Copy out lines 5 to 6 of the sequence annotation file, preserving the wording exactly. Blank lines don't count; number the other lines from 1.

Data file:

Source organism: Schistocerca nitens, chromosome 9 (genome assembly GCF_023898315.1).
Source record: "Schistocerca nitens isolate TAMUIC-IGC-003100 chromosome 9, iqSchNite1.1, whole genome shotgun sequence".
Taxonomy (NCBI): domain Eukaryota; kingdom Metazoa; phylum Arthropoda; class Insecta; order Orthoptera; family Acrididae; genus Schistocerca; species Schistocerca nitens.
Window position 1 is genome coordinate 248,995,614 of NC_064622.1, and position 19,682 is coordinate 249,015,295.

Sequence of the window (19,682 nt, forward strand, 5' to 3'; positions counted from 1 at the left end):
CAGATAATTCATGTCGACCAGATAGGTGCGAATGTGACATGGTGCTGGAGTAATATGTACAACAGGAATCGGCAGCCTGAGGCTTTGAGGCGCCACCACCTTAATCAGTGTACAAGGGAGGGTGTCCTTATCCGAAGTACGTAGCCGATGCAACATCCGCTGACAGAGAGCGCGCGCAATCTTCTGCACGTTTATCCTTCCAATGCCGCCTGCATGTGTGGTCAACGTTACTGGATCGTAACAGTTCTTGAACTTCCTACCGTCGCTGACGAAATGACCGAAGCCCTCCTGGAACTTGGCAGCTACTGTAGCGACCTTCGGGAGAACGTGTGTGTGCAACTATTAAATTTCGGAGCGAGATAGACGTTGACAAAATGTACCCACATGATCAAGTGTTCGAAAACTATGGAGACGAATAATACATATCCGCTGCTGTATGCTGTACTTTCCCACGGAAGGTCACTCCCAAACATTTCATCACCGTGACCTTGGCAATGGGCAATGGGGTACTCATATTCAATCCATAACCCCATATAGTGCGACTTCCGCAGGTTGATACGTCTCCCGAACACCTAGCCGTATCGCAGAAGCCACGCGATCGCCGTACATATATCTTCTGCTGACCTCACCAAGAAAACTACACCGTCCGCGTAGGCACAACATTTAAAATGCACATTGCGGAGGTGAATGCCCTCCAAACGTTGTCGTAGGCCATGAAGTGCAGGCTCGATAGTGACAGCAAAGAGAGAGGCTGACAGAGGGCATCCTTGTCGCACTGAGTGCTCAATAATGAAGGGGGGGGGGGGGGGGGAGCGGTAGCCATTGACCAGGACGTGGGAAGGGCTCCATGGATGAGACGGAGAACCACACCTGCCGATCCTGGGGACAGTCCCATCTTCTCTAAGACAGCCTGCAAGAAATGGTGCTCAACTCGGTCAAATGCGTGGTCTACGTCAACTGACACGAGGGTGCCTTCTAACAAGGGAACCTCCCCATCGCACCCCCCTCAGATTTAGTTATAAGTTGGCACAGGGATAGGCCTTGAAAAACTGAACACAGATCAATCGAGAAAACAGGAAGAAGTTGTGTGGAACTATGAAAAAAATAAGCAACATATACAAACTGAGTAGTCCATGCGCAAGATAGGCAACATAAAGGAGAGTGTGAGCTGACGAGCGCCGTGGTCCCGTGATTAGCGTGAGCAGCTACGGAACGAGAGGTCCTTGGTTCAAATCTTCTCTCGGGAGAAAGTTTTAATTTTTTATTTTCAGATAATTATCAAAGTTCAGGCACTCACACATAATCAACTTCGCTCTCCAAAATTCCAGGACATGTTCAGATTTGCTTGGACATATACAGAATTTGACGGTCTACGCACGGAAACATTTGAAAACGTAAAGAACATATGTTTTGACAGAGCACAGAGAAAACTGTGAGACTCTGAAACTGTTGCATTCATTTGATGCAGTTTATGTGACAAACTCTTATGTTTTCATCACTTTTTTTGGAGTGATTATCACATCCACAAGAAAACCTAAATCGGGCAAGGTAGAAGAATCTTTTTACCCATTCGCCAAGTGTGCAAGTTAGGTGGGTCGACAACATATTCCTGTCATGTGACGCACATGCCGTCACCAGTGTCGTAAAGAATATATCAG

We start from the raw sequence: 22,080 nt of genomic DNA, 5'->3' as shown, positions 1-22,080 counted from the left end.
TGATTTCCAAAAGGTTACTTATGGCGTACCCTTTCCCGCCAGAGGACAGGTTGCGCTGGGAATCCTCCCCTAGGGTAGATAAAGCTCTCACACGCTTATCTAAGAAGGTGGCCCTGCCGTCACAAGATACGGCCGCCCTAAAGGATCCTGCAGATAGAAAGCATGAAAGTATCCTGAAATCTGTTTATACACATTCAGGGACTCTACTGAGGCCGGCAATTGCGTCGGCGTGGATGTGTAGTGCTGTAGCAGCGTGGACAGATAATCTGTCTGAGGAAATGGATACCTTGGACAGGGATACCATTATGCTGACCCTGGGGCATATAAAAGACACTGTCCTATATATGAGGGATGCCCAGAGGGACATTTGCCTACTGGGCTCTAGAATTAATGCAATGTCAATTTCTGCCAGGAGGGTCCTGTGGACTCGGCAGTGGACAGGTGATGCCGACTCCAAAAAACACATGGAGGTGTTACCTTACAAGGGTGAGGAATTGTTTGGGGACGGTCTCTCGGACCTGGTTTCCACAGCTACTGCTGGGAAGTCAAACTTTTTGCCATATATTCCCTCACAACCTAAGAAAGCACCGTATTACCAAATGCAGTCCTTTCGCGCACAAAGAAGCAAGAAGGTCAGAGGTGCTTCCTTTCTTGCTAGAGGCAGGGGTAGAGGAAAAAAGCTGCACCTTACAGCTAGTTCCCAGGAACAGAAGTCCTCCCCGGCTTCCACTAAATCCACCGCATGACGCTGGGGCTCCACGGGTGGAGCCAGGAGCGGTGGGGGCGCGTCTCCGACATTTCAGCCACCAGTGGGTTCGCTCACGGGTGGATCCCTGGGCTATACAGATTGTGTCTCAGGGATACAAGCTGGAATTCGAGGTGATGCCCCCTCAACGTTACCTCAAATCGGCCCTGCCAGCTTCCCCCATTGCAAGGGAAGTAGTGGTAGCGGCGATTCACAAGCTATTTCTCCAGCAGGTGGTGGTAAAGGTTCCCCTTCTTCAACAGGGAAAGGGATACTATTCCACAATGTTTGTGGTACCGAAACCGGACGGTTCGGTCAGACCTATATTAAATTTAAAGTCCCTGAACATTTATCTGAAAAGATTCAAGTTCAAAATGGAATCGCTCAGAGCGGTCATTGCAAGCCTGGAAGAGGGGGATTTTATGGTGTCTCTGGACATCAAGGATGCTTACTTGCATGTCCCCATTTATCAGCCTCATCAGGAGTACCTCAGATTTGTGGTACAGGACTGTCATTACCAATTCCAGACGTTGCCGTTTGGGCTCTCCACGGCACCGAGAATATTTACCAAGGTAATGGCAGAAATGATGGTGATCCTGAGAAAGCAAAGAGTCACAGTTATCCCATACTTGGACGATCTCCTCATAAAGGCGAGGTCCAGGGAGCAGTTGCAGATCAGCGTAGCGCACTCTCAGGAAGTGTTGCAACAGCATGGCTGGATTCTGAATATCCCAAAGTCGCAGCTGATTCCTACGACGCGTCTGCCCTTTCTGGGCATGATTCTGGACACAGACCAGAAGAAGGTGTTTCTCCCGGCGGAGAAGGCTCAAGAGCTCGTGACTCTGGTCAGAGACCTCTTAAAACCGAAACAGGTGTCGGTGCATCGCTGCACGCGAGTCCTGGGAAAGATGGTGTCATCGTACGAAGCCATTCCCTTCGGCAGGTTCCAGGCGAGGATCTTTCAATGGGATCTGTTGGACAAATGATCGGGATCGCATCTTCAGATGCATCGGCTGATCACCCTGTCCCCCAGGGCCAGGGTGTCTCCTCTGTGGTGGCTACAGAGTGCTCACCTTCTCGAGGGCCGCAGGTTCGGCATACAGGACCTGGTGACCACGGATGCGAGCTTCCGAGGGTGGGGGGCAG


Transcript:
Sequence of the window (19,682 nt, forward strand, 5' to 3'; positions counted from 1 at the left end):
CAGATAATTCATGTCGACCAGATAGGTGCGAATGTGACATGGTGCTGGAGTAATATGTACAACAGGAATCGGCAGCCTGAGGCTTTGAGGCGCCACCACCTTAATCAGTGTACAAGGGAGGGTGTCCTTATCCGAAGTACGTAGCCGATGCAACATCCGCTGACAGAGAGCGCGCGCAATCTTCTGCACGTTTATCCTTCCAATGCCGCCTGCATGTGTGGTCAACGTTACTGGATCGTAACAGTTCTTGAACTTCCTACCGTCGCTGACGAAATGACCGAAGCCCTCCTGGAACTTGGCAGCTACTGTAGCGACCTTCGGGAGAACGTGTGTGTGCAACTATTAAATTTCGGAGCGAGATAGACGTTGACAAAATGTACCCACATGATCAAGTGTTCGAAAACTATGGAGACGAATAATACATATCCGCTGCTGTATGCTGTACTTTCCCACGGAAGGTCACTCCCAAACATTTCATCACCGTGACCTTGGCAATGGGCAATGGGGTACTCATATTCAATCCATAACCCCATATAGTGCGACTTCCGCAGGTTGATACGTCTCCCGAACACCTAGCCGTATCGCAGAAGCCACGCGATCGCCGTACATATATCTTCTGCTGACCTCACCAAGAAAACTACACCGTCCGCGTAGGCACAACATTTAAAATGCACATTGCGGAGGTGAATGCCCTCCAAACGTTGTCGTAGGCCATGAAGTGCAGGCTCGATAGTGACAGCAAAGAGAGAGGCTGACAGAGGGCATCCTTGTCGCACTGAGTGCTCAATAATGAAGGGGGGGGGGGGGGGGGAGCGGTAGCCATTGACCAGGACGTGGGAAGGGCTCCATGGATGAGACGGAGAACCACACCTGCCGATCCTGGGGACAGTCCCATCTTCTCTAAGACAGCCTGCAAGAAATGGTGCTCAACTCGGTCAAATGCGTGGTCTACGTCAACTGACACGAGGGTGCCTTCTAACAAGGGAACCTCCCCATCGCACCCCCCTCAGATTTAGTTATAAGTTGGCACAGGGATAGGCCTTGAAAAACTGAACACAGATCAATCGAGAAAACAGGAAGAAGTTGTGTGGAACTATGAAAAAAATAAGCAACATATACAAACTGAGTAGTCCATGCGCAAGATAGGCAACATAAAGGAGAGTGTGAGCTGACGAGCGCCGTGGTCCCGTGATTAGCGTGAGCAGCTACGGAACGAGAGGTCCTTGGTTCAAATCTTCTCTCGGGAGAAAGTTTTAATTTTTTATTTTCAGATAATTATCAAAGTTCAGGCACTCACACATAATCAACTTCGCTCTCCAAAATTCCAGGACATGTTCAGATTTGCTTGGACATATACAGAATTTGACGGTCTACGCACGGAAACATTTGAAAACGTAAAGAACATATGTTTTGACAGAGCACAGAGAAAACTGTGAGACTCTGAAACTGTTGCATTCATTTGATGCAGTTTATGTGACAAACTCTTATGTTTTCATCACTTTTTTTGGAGTGATTATCACATCCACAAGAAAACCTAAATCGGGCAAGGTAGAAGAATCTTTTTACCCATTCGCCAAGTGTGCAAGTTAGGTGGGTCGACAACATATTCCTGTCATGTGACGCACATGCCGTCACCAGTGTCGTAAAGAATATATCAG